Guy Halsall's Barbarian Migrations (mentioned in the last post) also suggests a very interesting theory on the earliest Frankish kingdom in late/post-imperial Gaul (modern France) that made a big difference in the way I perceived the period and its armies. Essentially, the idea is that the first Frankish kingdom was not formed by invading barbarians (you've all seen the big arrows crossing maps of the Roman Empire in history books), but by the last Roman armies already in Gaul when imperial authority collapsed in the last half of the 5th Century. The admittedly confusing accounts of the Roman and Frankish commanders operating in the Loire region - and apparently competing with each other over control of the same army (or armies) - in the 460s could very well serve as evidence of an Roman army transitioning into a Frankish kingdom.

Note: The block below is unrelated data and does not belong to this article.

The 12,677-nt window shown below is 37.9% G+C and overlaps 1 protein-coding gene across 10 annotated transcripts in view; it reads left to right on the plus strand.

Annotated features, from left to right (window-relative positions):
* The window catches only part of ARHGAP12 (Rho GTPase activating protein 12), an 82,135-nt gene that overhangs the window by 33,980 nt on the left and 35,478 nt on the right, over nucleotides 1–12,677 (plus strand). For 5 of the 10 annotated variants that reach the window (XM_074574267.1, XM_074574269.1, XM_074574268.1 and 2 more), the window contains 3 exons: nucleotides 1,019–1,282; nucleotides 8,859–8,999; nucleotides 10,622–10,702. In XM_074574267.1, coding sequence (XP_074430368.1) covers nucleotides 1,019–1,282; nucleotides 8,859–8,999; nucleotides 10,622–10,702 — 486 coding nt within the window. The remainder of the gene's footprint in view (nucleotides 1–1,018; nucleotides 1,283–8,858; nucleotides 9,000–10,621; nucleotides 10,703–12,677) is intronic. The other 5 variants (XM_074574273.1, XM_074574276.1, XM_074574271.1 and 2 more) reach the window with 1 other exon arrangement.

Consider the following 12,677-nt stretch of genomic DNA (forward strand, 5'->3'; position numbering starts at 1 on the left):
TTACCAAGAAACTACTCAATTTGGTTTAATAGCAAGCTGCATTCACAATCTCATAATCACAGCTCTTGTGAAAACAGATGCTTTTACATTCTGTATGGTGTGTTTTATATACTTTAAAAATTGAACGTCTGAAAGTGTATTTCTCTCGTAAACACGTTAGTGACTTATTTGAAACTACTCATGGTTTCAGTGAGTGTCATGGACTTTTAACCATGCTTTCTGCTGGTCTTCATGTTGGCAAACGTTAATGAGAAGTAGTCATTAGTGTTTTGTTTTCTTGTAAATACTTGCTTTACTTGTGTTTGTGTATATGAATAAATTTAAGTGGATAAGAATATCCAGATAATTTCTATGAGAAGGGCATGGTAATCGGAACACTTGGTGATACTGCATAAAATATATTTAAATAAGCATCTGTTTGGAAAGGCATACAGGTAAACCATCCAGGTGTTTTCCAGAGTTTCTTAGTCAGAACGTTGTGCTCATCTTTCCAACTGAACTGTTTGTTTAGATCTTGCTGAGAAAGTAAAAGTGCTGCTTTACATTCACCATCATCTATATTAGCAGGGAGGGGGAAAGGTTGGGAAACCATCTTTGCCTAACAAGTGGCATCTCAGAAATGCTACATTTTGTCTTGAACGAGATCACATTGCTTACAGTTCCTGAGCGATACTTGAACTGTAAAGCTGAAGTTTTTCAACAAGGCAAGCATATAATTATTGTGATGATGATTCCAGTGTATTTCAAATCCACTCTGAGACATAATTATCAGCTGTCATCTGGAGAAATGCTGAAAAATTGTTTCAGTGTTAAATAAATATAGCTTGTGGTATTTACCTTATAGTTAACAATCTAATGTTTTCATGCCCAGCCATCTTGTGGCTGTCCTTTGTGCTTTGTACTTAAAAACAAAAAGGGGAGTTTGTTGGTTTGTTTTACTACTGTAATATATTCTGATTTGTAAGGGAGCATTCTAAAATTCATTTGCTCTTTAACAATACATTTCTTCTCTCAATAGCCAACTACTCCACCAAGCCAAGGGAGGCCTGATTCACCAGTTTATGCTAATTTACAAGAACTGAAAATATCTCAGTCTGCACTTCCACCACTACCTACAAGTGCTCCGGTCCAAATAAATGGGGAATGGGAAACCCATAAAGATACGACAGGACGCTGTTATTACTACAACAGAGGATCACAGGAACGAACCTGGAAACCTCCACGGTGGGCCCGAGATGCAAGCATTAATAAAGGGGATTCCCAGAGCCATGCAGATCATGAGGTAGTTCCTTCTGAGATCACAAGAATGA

On the game table this already makes me think that the fur-vested Franks and other outright barbarian types might be more of a minority in a 5th Century Frankish Kingdom army. I would think it would still look more like a Roman army, or at least have some Roman equipment. As for how an Early Franks army should play, that's probably a topic for another post sometime.
Update (February 23)
Andy Hawes, one of my favorite (and award-winning) miniature painters, did a great job with a late 5th Century Romano-Gallic army, which he posted to his blog here.
I have been to ... the Model Ship Collection at the Tallinn Maritime Museum: Part 2: Harbour Craft and Icebreakers - The Baltic Sea freezes during the winter months and icebreakers are essential if harbours are to be kept open all year round. Many of those operated in Est...
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